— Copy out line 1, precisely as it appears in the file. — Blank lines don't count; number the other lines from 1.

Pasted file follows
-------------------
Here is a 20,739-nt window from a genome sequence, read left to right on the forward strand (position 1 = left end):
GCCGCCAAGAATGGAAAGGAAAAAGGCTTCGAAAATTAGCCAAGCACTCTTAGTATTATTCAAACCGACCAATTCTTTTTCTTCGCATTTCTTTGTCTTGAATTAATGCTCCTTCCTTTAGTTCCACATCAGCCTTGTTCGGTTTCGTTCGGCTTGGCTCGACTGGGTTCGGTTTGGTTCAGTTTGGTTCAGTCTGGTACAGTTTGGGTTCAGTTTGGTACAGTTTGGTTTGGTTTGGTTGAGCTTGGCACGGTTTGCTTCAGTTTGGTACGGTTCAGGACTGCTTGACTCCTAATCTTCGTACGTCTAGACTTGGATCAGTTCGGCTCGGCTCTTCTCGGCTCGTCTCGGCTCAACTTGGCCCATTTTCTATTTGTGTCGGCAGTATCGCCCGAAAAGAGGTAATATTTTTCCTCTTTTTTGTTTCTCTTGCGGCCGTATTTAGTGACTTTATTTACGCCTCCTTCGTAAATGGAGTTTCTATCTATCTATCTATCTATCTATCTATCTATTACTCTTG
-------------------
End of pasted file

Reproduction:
Here is a 20,739-nt window from a genome sequence, read left to right on the forward strand (position 1 = left end):